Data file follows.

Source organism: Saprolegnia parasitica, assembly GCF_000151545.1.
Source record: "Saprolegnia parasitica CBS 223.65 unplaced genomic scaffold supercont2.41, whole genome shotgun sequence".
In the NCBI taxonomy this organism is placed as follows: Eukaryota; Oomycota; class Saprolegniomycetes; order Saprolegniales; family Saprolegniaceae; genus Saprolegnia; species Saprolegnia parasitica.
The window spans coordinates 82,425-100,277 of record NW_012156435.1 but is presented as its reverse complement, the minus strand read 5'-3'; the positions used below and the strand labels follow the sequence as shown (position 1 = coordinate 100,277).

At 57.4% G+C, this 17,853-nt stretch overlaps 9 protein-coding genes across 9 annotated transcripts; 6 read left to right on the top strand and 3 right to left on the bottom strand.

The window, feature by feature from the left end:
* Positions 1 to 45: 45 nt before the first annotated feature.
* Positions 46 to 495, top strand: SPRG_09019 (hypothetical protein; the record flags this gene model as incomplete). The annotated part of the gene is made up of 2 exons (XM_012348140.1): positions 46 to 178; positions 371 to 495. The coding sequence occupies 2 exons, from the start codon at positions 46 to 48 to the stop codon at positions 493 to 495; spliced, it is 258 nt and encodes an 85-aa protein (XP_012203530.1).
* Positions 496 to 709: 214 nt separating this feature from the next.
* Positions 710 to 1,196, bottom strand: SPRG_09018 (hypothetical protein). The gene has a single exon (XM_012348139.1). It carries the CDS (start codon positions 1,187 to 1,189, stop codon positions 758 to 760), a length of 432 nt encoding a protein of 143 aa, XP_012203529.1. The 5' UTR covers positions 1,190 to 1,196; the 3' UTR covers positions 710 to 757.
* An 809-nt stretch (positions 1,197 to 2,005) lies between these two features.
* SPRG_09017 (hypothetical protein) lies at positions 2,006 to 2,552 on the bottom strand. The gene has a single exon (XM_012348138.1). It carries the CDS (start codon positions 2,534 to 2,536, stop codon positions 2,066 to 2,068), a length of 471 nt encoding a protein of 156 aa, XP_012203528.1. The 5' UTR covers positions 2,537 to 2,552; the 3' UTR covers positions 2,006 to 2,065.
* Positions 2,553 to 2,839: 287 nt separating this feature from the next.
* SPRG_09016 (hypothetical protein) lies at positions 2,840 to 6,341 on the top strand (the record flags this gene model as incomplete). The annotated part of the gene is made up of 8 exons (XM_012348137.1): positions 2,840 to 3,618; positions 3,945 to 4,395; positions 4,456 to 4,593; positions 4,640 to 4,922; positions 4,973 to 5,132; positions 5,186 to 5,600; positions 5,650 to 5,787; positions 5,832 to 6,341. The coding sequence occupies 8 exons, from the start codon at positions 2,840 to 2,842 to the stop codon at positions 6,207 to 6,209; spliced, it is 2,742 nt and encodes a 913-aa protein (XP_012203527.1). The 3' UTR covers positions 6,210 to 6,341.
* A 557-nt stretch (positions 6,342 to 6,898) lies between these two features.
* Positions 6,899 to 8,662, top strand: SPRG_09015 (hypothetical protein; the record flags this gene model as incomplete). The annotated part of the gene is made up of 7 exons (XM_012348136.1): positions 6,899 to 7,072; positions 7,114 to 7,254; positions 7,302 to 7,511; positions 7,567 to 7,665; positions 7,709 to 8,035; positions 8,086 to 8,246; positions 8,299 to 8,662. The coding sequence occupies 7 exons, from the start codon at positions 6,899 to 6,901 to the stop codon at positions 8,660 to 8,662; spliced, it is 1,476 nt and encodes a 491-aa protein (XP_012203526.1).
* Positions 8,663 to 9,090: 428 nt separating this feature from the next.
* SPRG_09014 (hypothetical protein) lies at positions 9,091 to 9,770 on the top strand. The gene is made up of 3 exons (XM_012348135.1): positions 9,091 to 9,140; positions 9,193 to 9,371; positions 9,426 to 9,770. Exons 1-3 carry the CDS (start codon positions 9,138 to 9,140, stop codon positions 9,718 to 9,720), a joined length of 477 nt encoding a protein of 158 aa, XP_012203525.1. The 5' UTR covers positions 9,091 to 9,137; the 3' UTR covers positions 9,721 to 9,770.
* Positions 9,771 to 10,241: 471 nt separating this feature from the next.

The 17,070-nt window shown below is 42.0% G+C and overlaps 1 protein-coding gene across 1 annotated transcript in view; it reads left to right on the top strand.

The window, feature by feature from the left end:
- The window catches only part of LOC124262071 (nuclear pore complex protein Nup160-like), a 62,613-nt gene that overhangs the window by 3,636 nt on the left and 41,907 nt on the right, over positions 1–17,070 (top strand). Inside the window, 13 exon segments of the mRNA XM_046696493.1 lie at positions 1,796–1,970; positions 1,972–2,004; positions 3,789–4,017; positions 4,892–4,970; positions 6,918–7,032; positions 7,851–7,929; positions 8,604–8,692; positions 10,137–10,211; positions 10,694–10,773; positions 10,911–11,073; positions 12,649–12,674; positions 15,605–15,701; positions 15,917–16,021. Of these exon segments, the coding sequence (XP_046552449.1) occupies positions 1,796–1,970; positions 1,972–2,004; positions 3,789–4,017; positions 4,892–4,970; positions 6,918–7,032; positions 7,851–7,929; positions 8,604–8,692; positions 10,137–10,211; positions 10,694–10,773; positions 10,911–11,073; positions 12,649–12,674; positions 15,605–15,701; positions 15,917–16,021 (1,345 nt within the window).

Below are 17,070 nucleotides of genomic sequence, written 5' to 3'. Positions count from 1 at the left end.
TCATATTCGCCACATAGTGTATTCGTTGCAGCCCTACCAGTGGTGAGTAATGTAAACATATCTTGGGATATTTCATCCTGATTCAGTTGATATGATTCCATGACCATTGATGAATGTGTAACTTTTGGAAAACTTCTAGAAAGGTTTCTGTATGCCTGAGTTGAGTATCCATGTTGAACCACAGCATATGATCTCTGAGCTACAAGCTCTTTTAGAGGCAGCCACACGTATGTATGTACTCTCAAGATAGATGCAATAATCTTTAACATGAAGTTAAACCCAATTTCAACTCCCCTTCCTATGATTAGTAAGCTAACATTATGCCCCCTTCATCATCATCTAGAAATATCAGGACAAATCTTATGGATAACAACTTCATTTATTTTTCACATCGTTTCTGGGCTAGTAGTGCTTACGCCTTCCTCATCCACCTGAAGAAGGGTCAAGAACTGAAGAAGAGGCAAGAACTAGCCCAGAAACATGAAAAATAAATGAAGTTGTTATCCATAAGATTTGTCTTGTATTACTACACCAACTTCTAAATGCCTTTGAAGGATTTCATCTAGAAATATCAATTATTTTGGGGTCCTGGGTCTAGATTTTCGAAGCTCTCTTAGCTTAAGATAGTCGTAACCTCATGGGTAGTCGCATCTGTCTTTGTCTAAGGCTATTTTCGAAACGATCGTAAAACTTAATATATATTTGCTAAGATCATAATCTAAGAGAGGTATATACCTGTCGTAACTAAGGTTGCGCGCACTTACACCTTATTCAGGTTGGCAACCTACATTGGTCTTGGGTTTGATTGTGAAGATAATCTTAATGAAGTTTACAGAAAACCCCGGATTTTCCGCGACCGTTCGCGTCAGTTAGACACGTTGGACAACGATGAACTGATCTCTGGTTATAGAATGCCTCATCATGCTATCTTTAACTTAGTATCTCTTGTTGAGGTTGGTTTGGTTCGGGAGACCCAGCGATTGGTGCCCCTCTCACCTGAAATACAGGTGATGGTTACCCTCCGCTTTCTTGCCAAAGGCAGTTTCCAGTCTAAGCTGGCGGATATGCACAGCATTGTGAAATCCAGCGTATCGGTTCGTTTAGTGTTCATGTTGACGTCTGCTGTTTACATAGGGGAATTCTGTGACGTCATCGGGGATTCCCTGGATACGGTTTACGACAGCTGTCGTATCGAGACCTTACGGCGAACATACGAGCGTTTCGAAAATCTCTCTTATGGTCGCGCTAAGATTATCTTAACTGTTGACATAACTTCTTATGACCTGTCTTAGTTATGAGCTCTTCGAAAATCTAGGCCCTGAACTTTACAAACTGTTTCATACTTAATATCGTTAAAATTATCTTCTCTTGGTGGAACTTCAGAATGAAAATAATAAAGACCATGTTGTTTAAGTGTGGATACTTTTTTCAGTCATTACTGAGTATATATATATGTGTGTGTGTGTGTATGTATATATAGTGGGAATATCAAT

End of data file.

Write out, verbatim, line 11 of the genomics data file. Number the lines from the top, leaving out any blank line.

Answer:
* An 809-nt stretch (positions 1,197 to 2,005) lies between these two features.